When Charles Jennens presented his libretto for Messiah to his friend George Frideric Handel in 1741, it was in the hopes of convincing the composer that he should devote his efforts to writing oratorios rather than operas. This was not just because the two men had previously collaborated on the successful oratorio Saul (1738), but because Handel, the German-born composer who had enjoyed years of successes in delighting London audiences with his Italian operas, was succumbing to a tide of tastes that had finally turned against him. A few years before, both his opera company and his health had collapsed. While his health improved relatively quickly, the reception of his operas did not. His most recent operatic efforts had been so unsuccessful that he was seriously considering abandoning England altogether. The year 1741 proved to be pivotal for Handel. In February he gave his last performance of an Italian opera (Diadamia), and by September 14, he had quickly composed his sixth oratorio and most enduring masterpiece: Messiah.
It is staggering to contemplate that Handel’s composition of Messiah took only twenty-four days. This may indeed be evidence of an unusually profound inspiration on Handel’s part, but it is worth noting that this timeframe was fairly typical for the composer. Most of his operas and oratorios were written in similarly short, intense bursts, often during his limited “down time” between theatrical seasons. In the six weeks immediately after he composed Messiah, for example, he wrote Samson, another large-scale oratorio.
By November of 1741, Handel had arrived in Dublin in response to an invitation to give a series of performances there, and on April 13, 1742, Messiah was ready for its first public performance. It was so evident that this new work was going to be a huge draw that promoters encouraged ladies to refrain from wearing hoop-framed skirts and gentlemen were requested to come without their swords. Whether or not it was because their fashion accessories were left at home, the city’s brand new Great Music Hall in Fishamble Street, built to hold 600, packed in 700 audience members for the premiere of Handel’s new oratorio.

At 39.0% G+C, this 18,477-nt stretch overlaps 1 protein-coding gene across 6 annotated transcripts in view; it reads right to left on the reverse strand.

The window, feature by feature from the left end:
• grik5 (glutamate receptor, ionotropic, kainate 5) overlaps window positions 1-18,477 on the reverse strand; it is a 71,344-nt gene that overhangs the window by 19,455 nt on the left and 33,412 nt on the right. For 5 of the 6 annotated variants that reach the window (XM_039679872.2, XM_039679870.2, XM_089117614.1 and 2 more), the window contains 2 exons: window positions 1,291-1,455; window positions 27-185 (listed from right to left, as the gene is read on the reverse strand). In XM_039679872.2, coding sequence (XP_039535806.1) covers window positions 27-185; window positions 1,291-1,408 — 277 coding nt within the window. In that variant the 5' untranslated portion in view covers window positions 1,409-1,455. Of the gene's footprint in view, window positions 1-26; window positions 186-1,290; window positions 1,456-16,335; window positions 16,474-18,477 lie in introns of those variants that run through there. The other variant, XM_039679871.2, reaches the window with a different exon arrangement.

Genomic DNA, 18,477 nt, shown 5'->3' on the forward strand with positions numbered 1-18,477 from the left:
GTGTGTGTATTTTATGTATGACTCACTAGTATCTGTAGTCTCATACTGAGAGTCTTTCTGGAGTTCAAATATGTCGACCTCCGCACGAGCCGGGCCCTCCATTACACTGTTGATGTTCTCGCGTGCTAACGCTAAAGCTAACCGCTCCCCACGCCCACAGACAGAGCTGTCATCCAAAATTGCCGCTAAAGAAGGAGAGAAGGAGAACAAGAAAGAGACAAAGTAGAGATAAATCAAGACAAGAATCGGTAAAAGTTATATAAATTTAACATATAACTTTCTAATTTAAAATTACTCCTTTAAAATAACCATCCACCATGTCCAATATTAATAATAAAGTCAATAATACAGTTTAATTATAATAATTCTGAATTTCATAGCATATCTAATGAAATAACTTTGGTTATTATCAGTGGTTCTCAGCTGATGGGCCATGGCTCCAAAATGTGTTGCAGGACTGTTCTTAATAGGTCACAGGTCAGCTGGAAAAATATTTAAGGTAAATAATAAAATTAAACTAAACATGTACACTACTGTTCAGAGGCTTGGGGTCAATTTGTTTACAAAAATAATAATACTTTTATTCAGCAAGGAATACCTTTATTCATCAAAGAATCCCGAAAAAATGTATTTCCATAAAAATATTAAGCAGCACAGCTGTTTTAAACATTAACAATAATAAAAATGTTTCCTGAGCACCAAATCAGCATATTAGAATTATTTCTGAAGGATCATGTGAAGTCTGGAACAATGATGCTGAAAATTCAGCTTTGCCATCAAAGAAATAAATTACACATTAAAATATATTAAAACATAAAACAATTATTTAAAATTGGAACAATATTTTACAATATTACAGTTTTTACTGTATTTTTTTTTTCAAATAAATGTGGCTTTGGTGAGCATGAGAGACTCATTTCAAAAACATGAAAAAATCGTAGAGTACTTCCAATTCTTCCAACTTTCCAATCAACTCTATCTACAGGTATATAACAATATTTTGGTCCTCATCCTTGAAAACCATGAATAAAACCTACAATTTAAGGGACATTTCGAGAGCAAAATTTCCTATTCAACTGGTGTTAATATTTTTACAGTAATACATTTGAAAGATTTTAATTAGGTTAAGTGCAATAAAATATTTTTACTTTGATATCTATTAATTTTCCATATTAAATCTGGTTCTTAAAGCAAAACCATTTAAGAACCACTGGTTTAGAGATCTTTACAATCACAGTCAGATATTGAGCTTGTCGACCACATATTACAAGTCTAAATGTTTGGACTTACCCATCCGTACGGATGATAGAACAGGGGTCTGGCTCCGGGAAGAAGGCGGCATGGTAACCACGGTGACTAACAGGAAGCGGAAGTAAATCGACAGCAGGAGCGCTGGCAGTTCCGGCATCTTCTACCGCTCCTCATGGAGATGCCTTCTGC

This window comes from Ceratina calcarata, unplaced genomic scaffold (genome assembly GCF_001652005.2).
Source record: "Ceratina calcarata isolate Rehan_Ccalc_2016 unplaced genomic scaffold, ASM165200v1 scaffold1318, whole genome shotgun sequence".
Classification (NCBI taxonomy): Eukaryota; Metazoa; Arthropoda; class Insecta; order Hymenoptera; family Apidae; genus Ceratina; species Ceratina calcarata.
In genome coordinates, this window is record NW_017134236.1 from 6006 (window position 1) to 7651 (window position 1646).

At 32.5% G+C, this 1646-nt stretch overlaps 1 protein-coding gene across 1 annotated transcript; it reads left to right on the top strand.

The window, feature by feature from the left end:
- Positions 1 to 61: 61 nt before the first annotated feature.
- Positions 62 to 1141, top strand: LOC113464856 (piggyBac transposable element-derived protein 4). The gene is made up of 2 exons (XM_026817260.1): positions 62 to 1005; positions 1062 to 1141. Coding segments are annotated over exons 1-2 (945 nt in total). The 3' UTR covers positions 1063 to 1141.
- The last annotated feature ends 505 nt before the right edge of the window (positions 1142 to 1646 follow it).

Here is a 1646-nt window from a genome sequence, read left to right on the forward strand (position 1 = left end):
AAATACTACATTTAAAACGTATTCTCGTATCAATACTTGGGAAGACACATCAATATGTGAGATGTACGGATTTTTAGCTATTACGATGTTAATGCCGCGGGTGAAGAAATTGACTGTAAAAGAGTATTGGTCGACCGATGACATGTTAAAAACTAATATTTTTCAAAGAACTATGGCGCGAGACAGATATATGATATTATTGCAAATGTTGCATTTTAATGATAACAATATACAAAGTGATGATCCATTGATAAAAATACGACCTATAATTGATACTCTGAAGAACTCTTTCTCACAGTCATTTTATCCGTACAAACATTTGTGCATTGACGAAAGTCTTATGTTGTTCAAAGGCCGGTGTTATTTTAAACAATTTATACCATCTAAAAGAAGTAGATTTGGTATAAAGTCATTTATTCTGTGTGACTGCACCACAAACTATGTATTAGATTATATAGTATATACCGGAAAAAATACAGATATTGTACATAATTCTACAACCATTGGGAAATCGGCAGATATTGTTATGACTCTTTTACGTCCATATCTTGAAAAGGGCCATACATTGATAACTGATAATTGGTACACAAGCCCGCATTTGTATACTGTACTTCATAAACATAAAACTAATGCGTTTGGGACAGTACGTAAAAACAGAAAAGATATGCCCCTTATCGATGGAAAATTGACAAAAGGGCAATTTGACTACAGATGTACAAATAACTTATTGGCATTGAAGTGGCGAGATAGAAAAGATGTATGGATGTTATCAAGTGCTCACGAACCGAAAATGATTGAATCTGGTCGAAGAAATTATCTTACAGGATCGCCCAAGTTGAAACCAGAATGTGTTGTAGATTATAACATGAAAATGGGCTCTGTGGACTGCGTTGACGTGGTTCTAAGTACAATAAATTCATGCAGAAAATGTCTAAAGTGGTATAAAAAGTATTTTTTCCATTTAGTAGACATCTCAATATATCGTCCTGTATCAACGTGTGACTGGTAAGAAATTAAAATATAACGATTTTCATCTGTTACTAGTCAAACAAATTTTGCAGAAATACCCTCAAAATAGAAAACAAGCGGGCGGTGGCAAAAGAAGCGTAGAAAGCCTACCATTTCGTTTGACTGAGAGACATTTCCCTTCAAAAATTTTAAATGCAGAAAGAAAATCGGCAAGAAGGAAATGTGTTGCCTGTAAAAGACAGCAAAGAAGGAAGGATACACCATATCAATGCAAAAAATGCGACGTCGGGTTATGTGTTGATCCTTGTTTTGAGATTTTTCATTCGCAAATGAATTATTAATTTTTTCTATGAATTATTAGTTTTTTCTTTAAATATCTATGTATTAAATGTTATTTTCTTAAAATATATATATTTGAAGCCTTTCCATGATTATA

One year later, when Handel introduced London audiences to Messiah, the work was not universally praised. Many objected to the notion that a biblical text was being sullied by being performed in that hotbed of sinful subject matter and overwrought drama: the theatre. For others, the piece was not dramatic enough, since it had so many choruses and practically none of the characters and dialogue more common to opera. It was only when Handel began annual charity performances of the work at the Foundling Hospital in 1750 that its popularity began to take hold. By the time Handel died in 1759, Messiah had secured a place of honor in the Western musical canon that it still holds today.
Perhaps this enduring success is due not only to Handel’s musical genius, but also to Jennens’ unique libretto. Like most oratorios, the libretto utilizes sacred texts, in this case from both the Old and New Testament. Unlike most oratorios, there are hardly any instances of narrative (the angel’s proclamation of the birth of a savior in Part I is the only true exception) and no defined speaking characters (even Christ’s name is hardly mentioned until Part III). Instead of plot-driven action, Jennens presents a succession of dramatic scenes, scriptural passages and metaphorical references that allow the listener the opportunity to reflect upon the story rather than merely react to it.